Welcome to our Farm Looking for bred ewes? Check out our Sheep for Sale page. Lambs are coming in April!
Welcome to Fence Row Farm, a family farm located in the lower peninsula of Michigan. We are in our tenth year of raising horned Icelandic sheep, a primitive breed of sheep with a colorful dual coat that is extremely versatile and a fine textured meat that is absolutely delicious.
Whether you are a returning friend or someone we havenít met yet, we are glad that you are here. Our flock now contains around 40 Icelandic sheep, though when our lambs are born, starting in mid-April, we'll but up to around 80. We are still learning, improving our bloodlines, and diligently working for the improvement of the breed.
If you are looking for breeding stock, wondering whether keeping sheep is for you, or searching for fleeces, yarn, or roving, we would be happy to hear from you.
Icelandic sheep normally twin, though triplets are not unusual. They are excellent mothers. The lambs typically grow fast, when on good pasture, as Icelandic ewes produce milk with a higher than average butterfat content. This makes them excellent candidates for use in a sheep dairy, especially for making artisanal cheese. Their meat is absolutely delicious; very mild tasting, even when it's from an older animal.
Our sheep provide an abundant crop of beautiful fleece twice a year. In mid-October we shear the lambs and most of the ewes. The fleeces we get are in all colors and patterns: white, moorit (brown), black, spotted, gray, mouflan, badgerface, beautiful! The outer coat (tog) is long and strong. The undercoat (thel) is soft and warm. The fall clip provides wonderful fleece for handspinners. Whether as raw fleece or as roving, it can be spun into yarn suitable for a number of products from baby clothing made from the soft undercoat to durable rugs made from adult fleece. From weavers to knitters, from those who love felting to those who want to make braided rugs, Icelandic wool is excellent. Wool products are warmer and last longer than those made from man-made fibers.
In May, we have the entire flock shorn. This allows our flock to be trimmed of their already shedding winter coats and get a clean start for the spring and summer wool growth so their fleeces will be wonderful in the fall. The spring clip is usually most suitable for felting. From the fall clip, we sell the very best raw fleece to hand spinners, and have the best of the rest made into roving and lopi. The spring clip tends to have a lot of waste, but the good parts are made into felting batts.
Though we started with the idea of selling only breeding stock and fleece, our experience has taught us that not all animals, even from the best stock, should be breeding stock. Thus, we have diversified into also selling freezer lamb to local customers. Of course we do sell registered, breeding quality ewes, ewe lambs, and rams. We also offer bred ewes. A selected few of our sheep, unsuitable for breeding but having lovely fleeces or friendly personalities, are available as fiber pets for a spinnerís flock or as beautiful lawn mowers.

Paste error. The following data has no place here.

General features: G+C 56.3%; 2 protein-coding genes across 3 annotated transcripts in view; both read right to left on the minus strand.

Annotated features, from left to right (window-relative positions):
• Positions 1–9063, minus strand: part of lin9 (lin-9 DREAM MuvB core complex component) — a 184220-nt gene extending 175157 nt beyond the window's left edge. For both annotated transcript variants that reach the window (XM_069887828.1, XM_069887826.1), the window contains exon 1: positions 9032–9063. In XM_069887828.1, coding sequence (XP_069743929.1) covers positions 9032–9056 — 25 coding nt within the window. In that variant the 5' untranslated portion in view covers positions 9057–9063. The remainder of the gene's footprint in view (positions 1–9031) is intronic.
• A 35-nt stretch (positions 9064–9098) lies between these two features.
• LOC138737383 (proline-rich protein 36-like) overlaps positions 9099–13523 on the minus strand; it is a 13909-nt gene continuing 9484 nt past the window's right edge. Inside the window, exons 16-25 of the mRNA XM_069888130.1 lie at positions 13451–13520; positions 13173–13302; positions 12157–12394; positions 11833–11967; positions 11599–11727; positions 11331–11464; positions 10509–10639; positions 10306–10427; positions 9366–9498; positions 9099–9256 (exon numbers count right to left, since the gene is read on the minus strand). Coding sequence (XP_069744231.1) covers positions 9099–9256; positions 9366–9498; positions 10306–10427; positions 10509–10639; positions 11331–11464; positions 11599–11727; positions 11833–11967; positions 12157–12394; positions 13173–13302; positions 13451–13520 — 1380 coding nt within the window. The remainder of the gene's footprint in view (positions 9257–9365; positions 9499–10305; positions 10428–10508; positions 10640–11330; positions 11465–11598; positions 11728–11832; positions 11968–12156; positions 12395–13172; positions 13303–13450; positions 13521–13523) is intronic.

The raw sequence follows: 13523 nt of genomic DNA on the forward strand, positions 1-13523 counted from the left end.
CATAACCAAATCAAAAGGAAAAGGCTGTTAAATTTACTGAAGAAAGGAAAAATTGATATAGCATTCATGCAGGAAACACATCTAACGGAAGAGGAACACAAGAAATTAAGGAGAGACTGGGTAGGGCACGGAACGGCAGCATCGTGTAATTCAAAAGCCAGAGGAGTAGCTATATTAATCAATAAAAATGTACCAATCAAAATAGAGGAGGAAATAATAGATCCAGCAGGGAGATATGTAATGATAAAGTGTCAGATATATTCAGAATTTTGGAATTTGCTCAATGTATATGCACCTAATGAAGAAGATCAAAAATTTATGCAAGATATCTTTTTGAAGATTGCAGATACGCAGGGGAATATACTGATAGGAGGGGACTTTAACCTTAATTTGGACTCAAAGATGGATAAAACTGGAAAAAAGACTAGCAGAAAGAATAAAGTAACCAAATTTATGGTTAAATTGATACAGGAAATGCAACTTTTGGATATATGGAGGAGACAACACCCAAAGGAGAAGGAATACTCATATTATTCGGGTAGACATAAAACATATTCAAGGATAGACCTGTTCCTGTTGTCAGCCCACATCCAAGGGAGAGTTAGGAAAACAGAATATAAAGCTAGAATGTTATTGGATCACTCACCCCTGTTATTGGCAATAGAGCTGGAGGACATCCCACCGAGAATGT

About Our Farm
Our sheep have not only brought us the joy of having beautiful, interesting livestock, but they have enabled us to learn many things that have influenced our relationship to our land. Before we got our sheep, our farm consisted of several open fields separated by the brambly overgrown fence rows that ultimately named our farm for us. Our fields were plowed and planted in alternating years to crops of corn and soybeans. At first we were really pleased at the contribution to agriculture that we believed our farm made. As we lived with our rented out fields and the annual crops on our gently undulating land, we were increasingly shocked to see how much erosion was taking its toll on our soil, visible even the first year to our new farming eyes.
It makes us laugh now to think of how we took our rototiller and garden rakes out to smooth out chisel plowed ruts so we could plant half an acre of pasture. That left about 64 1/2 acres to go...
That half acre, obviously, didnít do anything to stop the erosion, but it was a start. We planted a little more and a little more. By that time we were seriously considering which type of livestock we wanted. A friend introduced us to Icelandic sheep and we were instantly convinced. We started our flock with two beautiful ewe lambs, Madeline and Lucy, as well as a ram and a wether to keep him company. We still have Arthur, the wether. He is now 16 years old. He moves slow and doesn't have any front teeth anymore, but with alfalfa pellets and beet pulp, he's hanging on.
Over the course of time we have learned the benefits to our land that grazing brings and the benefits to our own health that comes from eating grassfed meat and free range poultry and their eggs. We are learning and implementing sustainable farming practices in order to leave our farm in a healthier, more productive state than it was when we bought it. All of our fields have now been converted to permanent pasture where we practice rotational grazing throughout the growing season.
We have also added Icelandic chickens. They are free range during the day and penned up at night for their protection from predators.